From Orac I just learned that creationist neurosurgeon Michael Egnor has accepted the Golden Woo I awarded him three weeks ago. This is the first formal acceptance. In accepting his award, Egnor quoted my snippet of his words that I quoted as a justification for bestowing the honor:
There is no shared property yet identified by science through which brain matter can cause mental acts like altruism. Material substances have mass and energy. Ideas have purpose and judgment. There is no commonality.
And he followed with
So I win this materialist's "Golden Woo Award" because I assert that there are properties of the mind, such as purpose and judgement, that are not properties of matter. Furthermore, I assert that this is a problem for materialism.
Yes. And the problem is just that – Egnor just asserts these things; he presents no evidence for them. He also conveniently ignores Steven Novella’s rebuttal, that I also linked, that starts with:
[Egnor’s argument] is utter rubbish on many levels. Egnor’s basic point is that the material brain cannot cause mental activity, which is immaterial. But he does not establish that premise, he merely assumes it and his justification is nothing more than semantics. He then accuses material scientists of assuming that mental functions are brain functions, while essentially dismissing a huge chunk of modern neuroscience as “interesting” but irrelevant by falsely invoking the “correlation is not causation” argument.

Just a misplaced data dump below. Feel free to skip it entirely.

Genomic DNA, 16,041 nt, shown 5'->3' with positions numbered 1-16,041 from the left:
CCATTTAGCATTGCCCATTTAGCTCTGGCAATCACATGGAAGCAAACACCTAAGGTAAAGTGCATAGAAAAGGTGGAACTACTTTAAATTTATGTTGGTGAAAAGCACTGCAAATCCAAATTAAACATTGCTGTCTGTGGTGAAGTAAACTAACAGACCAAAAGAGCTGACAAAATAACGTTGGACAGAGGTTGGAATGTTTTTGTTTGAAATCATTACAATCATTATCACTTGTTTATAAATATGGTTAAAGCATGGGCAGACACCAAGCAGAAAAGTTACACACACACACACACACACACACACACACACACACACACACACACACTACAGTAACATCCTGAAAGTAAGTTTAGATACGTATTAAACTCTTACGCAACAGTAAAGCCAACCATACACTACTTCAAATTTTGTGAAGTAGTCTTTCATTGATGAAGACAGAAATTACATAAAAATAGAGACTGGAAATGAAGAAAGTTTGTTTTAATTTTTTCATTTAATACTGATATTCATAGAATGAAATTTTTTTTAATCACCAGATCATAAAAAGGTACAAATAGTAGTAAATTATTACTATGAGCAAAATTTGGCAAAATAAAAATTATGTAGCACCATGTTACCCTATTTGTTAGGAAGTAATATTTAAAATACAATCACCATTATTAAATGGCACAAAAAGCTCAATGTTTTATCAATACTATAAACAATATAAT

First, he is treating mental function as a pure abstraction – but in so doing he is assuming his conclusion and therefore is making a tautological argument.
And in my experience, this is the fundamental flaw with virtually all the philosophical arguments around this supposed “hard” problem, namely that the proponents of dualism (such as Egnor) or idealism, just assume that mental functions cannot be physically caused. And so ultimately, all their arguments circle back to (you guessed it) mental functions cannot be physically caused. Seriously – I don’t think I’ve ever had a debate with one of these people without circular reasoning making its customary honored guest appearance at a crucial time. Egnor follows this with a hilarious list of arguments from authority figures from Socrates, Plato and Aristotle through Galileo, Newton and Einstein, all of whom, we are supposed to believe, agreed with Egnor.
Sadly, there is no monetary stipend to go with the award as Egnor imagined, but then he wouldn’t need it to buy me the copy of The Complete Idiot's Guide to Philosophy that he thinks I need for the simple reason that I already have a copy. And I have read it. And, just as with Egnor’s writing, it contains not a shred of evidence that the mind is caused by anything other than the brain. FAIL. Still, if he really wants to spend some money on a book that might explain some things that he is obviously confused about, I humbly suggest this one. It’s nearly a buck more that the philosophy book, but then you get what you pay for.